When your child is having surgery, safely controlling pain during and after the operation is especially critical. Children are often frightened by pain, and children who have bad healthcare experiences can become afraid to seek care in the future.
Pediatric anesthesiologists have special training in controlling pain regionally through nerve blocks or epidurals that work on specific nerve groups. These methods have a long history of safety in children. They can provide more consistent pain control and may reduce the need for oral or injectable medicines that often have troublesome side effects. The focus is on keeping patients as comfortable as possible while also keeping them safe.
If the anesthesiologist uses an epidural or nerve block, the injection or placement of the catheter can be done while your child is asleep. In most cases, children fall asleep quickly while breathing medicine through a mask (surgical anesthesia).The epidural or nerve block will control pain during and after surgery.
What to Expect
What to Expect
To control pain at the surgical site, anesthesiologists at Riley at IU Health may use one of two types of anesthesia:
- Epidural. During this procedure, pain medicine is injected near the base of the spine either through a single injection or using a catheter. This method is also known as neuraxial anesthesia. It affects nerves below the level of the epidural. A single injection can control pain for several hours, and a catheter can be used to provide medicine continuously for up to four or five days. With a catheter in place, the dosage is regulated so pain control is more consistent.
- Regional anesthesia. This procedure uses injections called nerve blocks that act on specific nerve groups. Nerve blocks allow the anesthesiologist to target certain areas of skin and muscle, such as the hand or knee, using ultrasound to guide placement of the injection.
On the day of your child’s surgery, the pediatric anesthesiologist will talk to you about the plan for controlling pain. He or she will let you know if your child would benefit from regional and acute pain control during or after the operation. He or she will also talk to you about the benefits and possible risks of different types of anesthesia and what the anesthesiology team will do to help keep your child safe. A Child Life specialist may also interact with your child to help keep him or her distracted from any discomfort and to provide positive ways to express any fear or other emotions.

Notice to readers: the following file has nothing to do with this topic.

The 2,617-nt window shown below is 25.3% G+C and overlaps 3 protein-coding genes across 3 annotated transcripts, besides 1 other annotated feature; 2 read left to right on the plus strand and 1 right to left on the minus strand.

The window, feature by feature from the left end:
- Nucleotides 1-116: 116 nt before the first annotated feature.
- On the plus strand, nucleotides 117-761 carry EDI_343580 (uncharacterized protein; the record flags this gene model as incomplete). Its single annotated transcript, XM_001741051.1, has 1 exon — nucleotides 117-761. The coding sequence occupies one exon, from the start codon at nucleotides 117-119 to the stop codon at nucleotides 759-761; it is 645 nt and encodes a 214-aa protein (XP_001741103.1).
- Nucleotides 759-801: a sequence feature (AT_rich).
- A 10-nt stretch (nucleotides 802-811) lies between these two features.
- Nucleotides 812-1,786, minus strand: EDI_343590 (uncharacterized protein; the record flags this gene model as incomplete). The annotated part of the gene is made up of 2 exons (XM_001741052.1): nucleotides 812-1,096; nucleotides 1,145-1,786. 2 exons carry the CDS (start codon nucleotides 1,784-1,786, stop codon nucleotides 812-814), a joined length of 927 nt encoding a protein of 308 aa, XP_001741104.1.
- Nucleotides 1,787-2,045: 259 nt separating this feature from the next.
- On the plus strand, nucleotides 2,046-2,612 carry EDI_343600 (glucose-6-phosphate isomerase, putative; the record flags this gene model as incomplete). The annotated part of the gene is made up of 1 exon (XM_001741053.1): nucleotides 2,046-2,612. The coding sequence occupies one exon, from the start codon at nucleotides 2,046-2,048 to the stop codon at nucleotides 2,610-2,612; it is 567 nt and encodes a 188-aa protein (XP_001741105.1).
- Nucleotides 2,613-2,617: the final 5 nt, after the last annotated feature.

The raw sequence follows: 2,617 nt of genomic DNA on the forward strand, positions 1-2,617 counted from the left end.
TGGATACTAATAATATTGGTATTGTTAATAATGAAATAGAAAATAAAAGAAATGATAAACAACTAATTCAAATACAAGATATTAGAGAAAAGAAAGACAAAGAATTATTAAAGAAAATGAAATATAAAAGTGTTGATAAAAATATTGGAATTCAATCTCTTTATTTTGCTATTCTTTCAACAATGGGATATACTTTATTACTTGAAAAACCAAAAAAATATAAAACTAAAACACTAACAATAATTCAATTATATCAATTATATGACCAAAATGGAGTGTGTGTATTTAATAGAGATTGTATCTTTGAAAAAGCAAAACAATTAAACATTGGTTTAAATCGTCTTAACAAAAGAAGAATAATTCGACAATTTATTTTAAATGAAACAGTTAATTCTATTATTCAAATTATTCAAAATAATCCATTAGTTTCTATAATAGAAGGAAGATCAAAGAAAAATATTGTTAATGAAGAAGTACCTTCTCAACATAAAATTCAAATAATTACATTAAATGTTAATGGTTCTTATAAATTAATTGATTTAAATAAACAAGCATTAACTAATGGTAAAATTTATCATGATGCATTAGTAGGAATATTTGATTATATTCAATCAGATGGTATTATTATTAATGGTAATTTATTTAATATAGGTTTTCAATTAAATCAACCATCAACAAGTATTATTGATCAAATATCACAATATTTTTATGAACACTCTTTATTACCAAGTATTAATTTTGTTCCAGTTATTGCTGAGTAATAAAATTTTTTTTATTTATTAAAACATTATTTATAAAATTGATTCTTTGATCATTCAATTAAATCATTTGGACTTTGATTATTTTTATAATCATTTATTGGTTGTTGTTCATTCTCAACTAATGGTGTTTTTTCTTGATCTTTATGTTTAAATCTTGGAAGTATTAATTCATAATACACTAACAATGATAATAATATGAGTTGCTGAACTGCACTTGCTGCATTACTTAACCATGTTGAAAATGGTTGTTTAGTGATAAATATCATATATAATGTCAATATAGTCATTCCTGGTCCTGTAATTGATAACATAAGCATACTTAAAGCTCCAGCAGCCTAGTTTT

If your child goes home after the surgery, the injected medicine will help make the ride home more comfortable. In most cases, your child may take oral medicine, usually prescribed by the surgeon, to help control pain at home after the injection wears off.
If your child is staying overnight or longer in the hospital after the operation, the anesthesia team will continue to monitor him or her for pain control, adjusting the dosage to safely keep your child as comfortable as possible.
While complete absence of pain after surgery may not be possible, regional and acute pain anesthesia can make surgery much more tolerable for children.
Key Points to Remember
Key Points to Remember
- Pediatric anesthesiologists can control pain at the surgical site through epidurals (given near the base of the spine through a single injection or catheter) or nerve blocks (injections that act on specific nerve groups).
- Both methods are safe for children and can help reduce the need for oral or intravenous (IV) medicines that can have more troublesome side effects.
- Injections usually last for several hours, and if a catheter is placed, medicine can be given continuously to control pain for up to five days.
- A pediatric anesthesiologist will talk to you before your child’s operation about the pain control plan.
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